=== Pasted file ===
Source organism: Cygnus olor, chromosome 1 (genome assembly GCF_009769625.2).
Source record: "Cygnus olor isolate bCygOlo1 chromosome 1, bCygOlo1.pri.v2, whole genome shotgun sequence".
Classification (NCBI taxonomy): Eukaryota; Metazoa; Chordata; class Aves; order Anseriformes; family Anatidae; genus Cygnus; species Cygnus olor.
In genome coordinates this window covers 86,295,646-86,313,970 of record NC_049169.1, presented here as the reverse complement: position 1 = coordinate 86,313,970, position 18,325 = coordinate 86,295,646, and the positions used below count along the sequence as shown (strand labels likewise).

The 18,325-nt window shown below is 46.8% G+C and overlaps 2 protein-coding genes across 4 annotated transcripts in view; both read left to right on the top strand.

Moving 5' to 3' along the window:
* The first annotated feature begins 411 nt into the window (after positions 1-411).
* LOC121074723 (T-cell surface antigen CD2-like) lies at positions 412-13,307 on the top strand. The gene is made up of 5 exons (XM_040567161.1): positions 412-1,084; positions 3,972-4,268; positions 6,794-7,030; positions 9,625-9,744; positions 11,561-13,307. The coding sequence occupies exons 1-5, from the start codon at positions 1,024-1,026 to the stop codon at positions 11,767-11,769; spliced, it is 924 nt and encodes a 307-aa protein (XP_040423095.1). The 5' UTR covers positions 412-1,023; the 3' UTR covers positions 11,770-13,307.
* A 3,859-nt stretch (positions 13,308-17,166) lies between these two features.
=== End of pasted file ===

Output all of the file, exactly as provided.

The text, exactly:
Source organism: Cygnus olor, chromosome 1 (genome assembly GCF_009769625.2).
Source record: "Cygnus olor isolate bCygOlo1 chromosome 1, bCygOlo1.pri.v2, whole genome shotgun sequence".
Classification (NCBI taxonomy): Eukaryota; Metazoa; Chordata; class Aves; order Anseriformes; family Anatidae; genus Cygnus; species Cygnus olor.
In genome coordinates this window covers 86,295,646-86,313,970 of record NC_049169.1, presented here as the reverse complement: position 1 = coordinate 86,313,970, position 18,325 = coordinate 86,295,646, and the positions used below count along the sequence as shown (strand labels likewise).

The 18,325-nt window shown below is 46.8% G+C and overlaps 2 protein-coding genes across 4 annotated transcripts in view; both read left to right on the top strand.

Moving 5' to 3' along the window:
* The first annotated feature begins 411 nt into the window (after positions 1-411).
* LOC121074723 (T-cell surface antigen CD2-like) lies at positions 412-13,307 on the top strand. The gene is made up of 5 exons (XM_040567161.1): positions 412-1,084; positions 3,972-4,268; positions 6,794-7,030; positions 9,625-9,744; positions 11,561-13,307. The coding sequence occupies exons 1-5, from the start codon at positions 1,024-1,026 to the stop codon at positions 11,767-11,769; spliced, it is 924 nt and encodes a 307-aa protein (XP_040423095.1). The 5' UTR covers positions 412-1,023; the 3' UTR covers positions 11,770-13,307.
* A 3,859-nt stretch (positions 13,308-17,166) lies between these two features.